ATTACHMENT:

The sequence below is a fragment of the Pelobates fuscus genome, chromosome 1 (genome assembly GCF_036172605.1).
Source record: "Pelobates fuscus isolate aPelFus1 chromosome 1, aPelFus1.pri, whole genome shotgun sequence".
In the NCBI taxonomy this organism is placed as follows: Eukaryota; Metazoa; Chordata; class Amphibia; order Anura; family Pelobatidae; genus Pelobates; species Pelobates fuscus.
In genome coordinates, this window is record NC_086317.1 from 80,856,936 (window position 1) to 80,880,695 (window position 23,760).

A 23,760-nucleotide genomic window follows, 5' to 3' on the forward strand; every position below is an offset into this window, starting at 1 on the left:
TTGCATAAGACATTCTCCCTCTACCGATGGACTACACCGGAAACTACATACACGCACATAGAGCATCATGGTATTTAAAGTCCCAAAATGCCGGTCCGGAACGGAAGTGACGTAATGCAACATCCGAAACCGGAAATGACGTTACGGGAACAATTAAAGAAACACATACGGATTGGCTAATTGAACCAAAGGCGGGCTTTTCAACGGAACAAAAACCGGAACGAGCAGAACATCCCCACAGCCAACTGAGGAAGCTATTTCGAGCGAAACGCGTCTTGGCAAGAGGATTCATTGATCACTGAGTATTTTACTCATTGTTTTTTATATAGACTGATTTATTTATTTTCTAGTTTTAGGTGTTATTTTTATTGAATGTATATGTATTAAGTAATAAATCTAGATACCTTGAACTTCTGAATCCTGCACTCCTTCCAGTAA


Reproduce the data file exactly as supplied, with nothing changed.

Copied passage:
The sequence below is a fragment of the Pelobates fuscus genome, chromosome 1 (genome assembly GCF_036172605.1).
Source record: "Pelobates fuscus isolate aPelFus1 chromosome 1, aPelFus1.pri, whole genome shotgun sequence".
In the NCBI taxonomy this organism is placed as follows: Eukaryota; Metazoa; Chordata; class Amphibia; order Anura; family Pelobatidae; genus Pelobates; species Pelobates fuscus.
In genome coordinates, this window is record NC_086317.1 from 80,856,936 (window position 1) to 80,880,695 (window position 23,760).

A 23,760-nucleotide genomic window follows, 5' to 3' on the forward strand; every position below is an offset into this window, starting at 1 on the left:
TTGCATAAGACATTCTCCCTCTACCGATGGACTACACCGGAAACTACATACACGCACATAGAGCATCATGGTATTTAAAGTCCCAAAATGCCGGTCCGGAACGGAAGTGACGTAATGCAACATCCGAAACCGGAAATGACGTTACGGGAACAATTAAAGAAACACATACGGATTGGCTAATTGAACCAAAGGCGGGCTTTTCAACGGAACAAAAACCGGAACGAGCAGAACATCCCCACAGCCAACTGAGGAAGCTATTTCGAGCGAAACGCGTCTTGGCAAGAGGATTCATTGATCACTGAGTATTTTACTCATTGTTTTTTATATAGACTGATTTATTTATTTTCTAGTTTTAGGTGTTATTTTTATTGAATGTATATGTATTAAGTAATAAATCTAGATACCTTGAACTTCTGAATCCTGCACTCCTTCCAGTAA